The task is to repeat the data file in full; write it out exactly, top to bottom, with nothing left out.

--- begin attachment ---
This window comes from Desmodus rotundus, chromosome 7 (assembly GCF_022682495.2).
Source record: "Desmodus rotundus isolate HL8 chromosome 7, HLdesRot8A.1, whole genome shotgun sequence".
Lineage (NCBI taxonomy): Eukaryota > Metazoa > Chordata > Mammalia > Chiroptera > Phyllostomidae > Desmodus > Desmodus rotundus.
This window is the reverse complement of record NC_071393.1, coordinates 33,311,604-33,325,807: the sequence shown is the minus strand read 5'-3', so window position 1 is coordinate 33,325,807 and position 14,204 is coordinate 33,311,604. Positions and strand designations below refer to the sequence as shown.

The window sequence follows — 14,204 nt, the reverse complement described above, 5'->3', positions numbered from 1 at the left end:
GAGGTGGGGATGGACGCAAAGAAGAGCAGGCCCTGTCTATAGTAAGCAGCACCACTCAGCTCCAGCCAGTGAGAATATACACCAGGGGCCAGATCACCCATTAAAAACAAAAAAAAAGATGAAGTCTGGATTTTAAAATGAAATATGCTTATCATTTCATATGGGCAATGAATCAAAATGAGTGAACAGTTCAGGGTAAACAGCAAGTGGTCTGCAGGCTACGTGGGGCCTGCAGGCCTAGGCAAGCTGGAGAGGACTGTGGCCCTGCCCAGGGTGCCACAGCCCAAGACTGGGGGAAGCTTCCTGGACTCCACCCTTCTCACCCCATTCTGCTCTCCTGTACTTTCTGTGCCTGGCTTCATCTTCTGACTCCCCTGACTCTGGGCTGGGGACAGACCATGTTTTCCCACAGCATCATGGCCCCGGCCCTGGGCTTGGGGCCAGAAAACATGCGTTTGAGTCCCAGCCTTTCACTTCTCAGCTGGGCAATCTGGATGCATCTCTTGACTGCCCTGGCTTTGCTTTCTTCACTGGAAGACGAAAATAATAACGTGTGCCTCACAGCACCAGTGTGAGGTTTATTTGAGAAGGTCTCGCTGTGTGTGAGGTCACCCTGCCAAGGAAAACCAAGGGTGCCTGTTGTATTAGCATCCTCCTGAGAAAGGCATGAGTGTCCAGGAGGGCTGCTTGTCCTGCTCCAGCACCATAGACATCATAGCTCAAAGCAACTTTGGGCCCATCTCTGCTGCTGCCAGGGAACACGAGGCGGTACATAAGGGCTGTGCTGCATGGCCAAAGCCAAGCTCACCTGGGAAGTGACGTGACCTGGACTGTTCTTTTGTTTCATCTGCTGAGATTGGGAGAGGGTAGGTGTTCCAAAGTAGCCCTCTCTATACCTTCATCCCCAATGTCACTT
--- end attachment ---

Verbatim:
This window comes from Desmodus rotundus, chromosome 7 (assembly GCF_022682495.2).
Source record: "Desmodus rotundus isolate HL8 chromosome 7, HLdesRot8A.1, whole genome shotgun sequence".
Lineage (NCBI taxonomy): Eukaryota > Metazoa > Chordata > Mammalia > Chiroptera > Phyllostomidae > Desmodus > Desmodus rotundus.
This window is the reverse complement of record NC_071393.1, coordinates 33,311,604-33,325,807: the sequence shown is the minus strand read 5'-3', so window position 1 is coordinate 33,325,807 and position 14,204 is coordinate 33,311,604. Positions and strand designations below refer to the sequence as shown.

The window sequence follows — 14,204 nt, the reverse complement described above, 5'->3', positions numbered from 1 at the left end:
GAGGTGGGGATGGACGCAAAGAAGAGCAGGCCCTGTCTATAGTAAGCAGCACCACTCAGCTCCAGCCAGTGAGAATATACACCAGGGGCCAGATCACCCATTAAAAACAAAAAAAAAGATGAAGTCTGGATTTTAAAATGAAATATGCTTATCATTTCATATGGGCAATGAATCAAAATGAGTGAACAGTTCAGGGTAAACAGCAAGTGGTCTGCAGGCTACGTGGGGCCTGCAGGCCTAGGCAAGCTGGAGAGGACTGTGGCCCTGCCCAGGGTGCCACAGCCCAAGACTGGGGGAAGCTTCCTGGACTCCACCCTTCTCACCCCATTCTGCTCTCCTGTACTTTCTGTGCCTGGCTTCATCTTCTGACTCCCCTGACTCTGGGCTGGGGACAGACCATGTTTTCCCACAGCATCATGGCCCCGGCCCTGGGCTTGGGGCCAGAAAACATGCGTTTGAGTCCCAGCCTTTCACTTCTCAGCTGGGCAATCTGGATGCATCTCTTGACTGCCCTGGCTTTGCTTTCTTCACTGGAAGACGAAAATAATAACGTGTGCCTCACAGCACCAGTGTGAGGTTTATTTGAGAAGGTCTCGCTGTGTGTGAGGTCACCCTGCCAAGGAAAACCAAGGGTGCCTGTTGTATTAGCATCCTCCTGAGAAAGGCATGAGTGTCCAGGAGGGCTGCTTGTCCTGCTCCAGCACCATAGACATCATAGCTCAAAGCAACTTTGGGCCCATCTCTGCTGCTGCCAGGGAACACGAGGCGGTACATAAGGGCTGTGCTGCATGGCCAAAGCCAAGCTCACCTGGGAAGTGACGTGACCTGGACTGTTCTTTTGTTTCATCTGCTGAGATTGGGAGAGGGTAGGTGTTCCAAAGTAGCCCTCTCTATACCTTCATCCCCAATGTCACTT